The first casualty of the tablet wars.
The 7” screen on the ViewPad is almost double the size of an average Android based Smartphone, however the resolution remains the same at 800×480 pixels. ViewSonic’s explanation is that since the device runs a Smartphone version of Android (2.2), it chose the lesser resolution to avoid incompatibility with apps. That does make sense as the Galaxy Tab with its higher but non-standard resolution had some issues with quite a few apps. However, the low resolution on the ViewPad 7 gives the screen a somewhat pixelated look. Add to that the less than stellar viewing angles and you have a device with a not so impressive screen which, really, should be e highlight of any tablet.
Usability-wise, I think the ViewPad 7 is better for consuming content than creating content. The user-interface is reasonably zippy thanks to to Froyo 2.2 and browsing the web or reading your emails and tweets is a trouble-free experience. However, the 600MHz CPU shows it’s lack of speed when you try run anything that’s a bit taxing such as the desktop version of Google docs. The Sun Spider benchmark took 12140ms to finish which is pretty slow. To give you a comparison, the Samsung Galaxy Tab finished the tests in 8455ms while the iPad took 8279ms (running iOS 4.2.1).
I also wasn’t too impressed with the on-screen keyboard which continuously missed my keystrokes and mistook my taps as swypes changing the keyboard from QWERTY to T3. Yes, this option can be turned off but the lack of registering taps was annoying. In fact, I started writing this review on the ViewPad but switched to the iPad after the first paragraph. Another issue with the keyboard is that, in landscape mode, the keyboard takes up a lot of the screen estate leaving you with very littel space to see where you’re typing. That might work on a Smartphone but you would expect a better experience on a tablet.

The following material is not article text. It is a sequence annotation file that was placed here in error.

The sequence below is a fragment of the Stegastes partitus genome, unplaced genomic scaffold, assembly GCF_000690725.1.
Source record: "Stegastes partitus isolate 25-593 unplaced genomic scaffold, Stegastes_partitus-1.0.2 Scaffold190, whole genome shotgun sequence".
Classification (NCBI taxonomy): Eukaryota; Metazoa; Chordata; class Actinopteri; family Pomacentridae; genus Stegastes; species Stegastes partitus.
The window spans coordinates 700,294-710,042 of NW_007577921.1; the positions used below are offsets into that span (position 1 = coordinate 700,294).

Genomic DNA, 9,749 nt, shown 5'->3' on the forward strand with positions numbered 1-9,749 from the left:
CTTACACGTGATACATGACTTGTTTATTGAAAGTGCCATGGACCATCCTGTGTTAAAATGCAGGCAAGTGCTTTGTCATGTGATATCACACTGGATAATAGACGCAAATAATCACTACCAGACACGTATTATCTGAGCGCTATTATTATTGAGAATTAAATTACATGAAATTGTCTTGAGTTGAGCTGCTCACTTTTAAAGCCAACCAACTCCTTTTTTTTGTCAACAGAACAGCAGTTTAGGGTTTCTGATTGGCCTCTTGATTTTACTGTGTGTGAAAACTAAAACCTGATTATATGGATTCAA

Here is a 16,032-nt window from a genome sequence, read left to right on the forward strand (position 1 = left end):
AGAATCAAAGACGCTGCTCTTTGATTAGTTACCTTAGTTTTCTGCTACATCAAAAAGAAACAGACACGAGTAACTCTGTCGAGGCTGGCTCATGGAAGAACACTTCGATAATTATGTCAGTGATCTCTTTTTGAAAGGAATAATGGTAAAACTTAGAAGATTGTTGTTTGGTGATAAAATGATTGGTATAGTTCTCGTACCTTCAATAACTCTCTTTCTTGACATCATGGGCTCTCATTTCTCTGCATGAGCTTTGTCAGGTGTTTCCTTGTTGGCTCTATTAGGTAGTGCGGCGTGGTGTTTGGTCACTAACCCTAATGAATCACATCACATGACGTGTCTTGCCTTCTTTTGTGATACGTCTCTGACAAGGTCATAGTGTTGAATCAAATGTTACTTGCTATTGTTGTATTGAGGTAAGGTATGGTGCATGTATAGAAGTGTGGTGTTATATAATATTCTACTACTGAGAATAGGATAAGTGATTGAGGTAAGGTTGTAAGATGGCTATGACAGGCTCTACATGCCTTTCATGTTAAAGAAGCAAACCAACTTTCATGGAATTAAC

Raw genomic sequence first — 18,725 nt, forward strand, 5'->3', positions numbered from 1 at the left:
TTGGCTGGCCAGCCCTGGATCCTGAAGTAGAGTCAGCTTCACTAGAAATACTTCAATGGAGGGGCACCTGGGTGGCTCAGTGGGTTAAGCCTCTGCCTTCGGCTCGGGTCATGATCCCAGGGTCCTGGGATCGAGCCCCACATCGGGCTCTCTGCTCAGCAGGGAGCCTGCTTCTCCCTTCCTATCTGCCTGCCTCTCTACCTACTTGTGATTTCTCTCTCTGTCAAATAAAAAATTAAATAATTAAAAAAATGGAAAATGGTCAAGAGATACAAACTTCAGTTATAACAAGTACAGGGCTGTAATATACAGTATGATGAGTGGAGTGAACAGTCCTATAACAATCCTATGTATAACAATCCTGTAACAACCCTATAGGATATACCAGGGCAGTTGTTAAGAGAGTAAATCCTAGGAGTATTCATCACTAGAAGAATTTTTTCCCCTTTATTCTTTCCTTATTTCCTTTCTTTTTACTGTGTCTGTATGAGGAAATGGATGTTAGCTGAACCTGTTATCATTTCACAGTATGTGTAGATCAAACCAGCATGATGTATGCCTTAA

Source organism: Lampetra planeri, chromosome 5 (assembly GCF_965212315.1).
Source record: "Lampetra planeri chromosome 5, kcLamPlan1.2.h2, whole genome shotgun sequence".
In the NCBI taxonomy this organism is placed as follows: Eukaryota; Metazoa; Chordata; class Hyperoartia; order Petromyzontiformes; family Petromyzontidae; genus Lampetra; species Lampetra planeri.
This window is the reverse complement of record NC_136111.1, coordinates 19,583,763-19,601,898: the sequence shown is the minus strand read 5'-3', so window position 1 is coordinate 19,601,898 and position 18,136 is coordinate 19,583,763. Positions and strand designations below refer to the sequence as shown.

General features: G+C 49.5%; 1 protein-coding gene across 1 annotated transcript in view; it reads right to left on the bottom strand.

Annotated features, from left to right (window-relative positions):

Battery life on the ViewPad 7 is about six hours which is below what the iPad offers but very much comparable to the Samsung Galaxy Tab. This is with Wi-Fi turned on and browsing so your usage could vary depending on whether you prefer using 3G or gaming on the device.
The ViewSonic ViewPad is, simply put, an oversized medium-end Android Smartphone. It doesn’t not offer anything above and beyond an average Android device except for a larger screen. Google has stated that it’s 2.x line of OS is not designed for tablets and that clearly shows on the ViewTab 7. Its not ALL bad though- there are some things that look better on a bigger sized screen such as maps or video conferencing. YouTube videos also look and sound nicer as ViewSonic has equipped a decent pair of speakers on the ViewPad 7. I can easily see the ViewPad 7 as a good in car companion device.
Priced at AED 1,899, the ViewTab simply fails to impress- especially considering the new pricing of the iPad which is AED 1,699 for the WiFi version and AED 2,249 for the 3G version. ViewSonic seriously needs to bring the price of it down to below AED 1,000 and even then the ViewPad 7 won’t be as easy sell.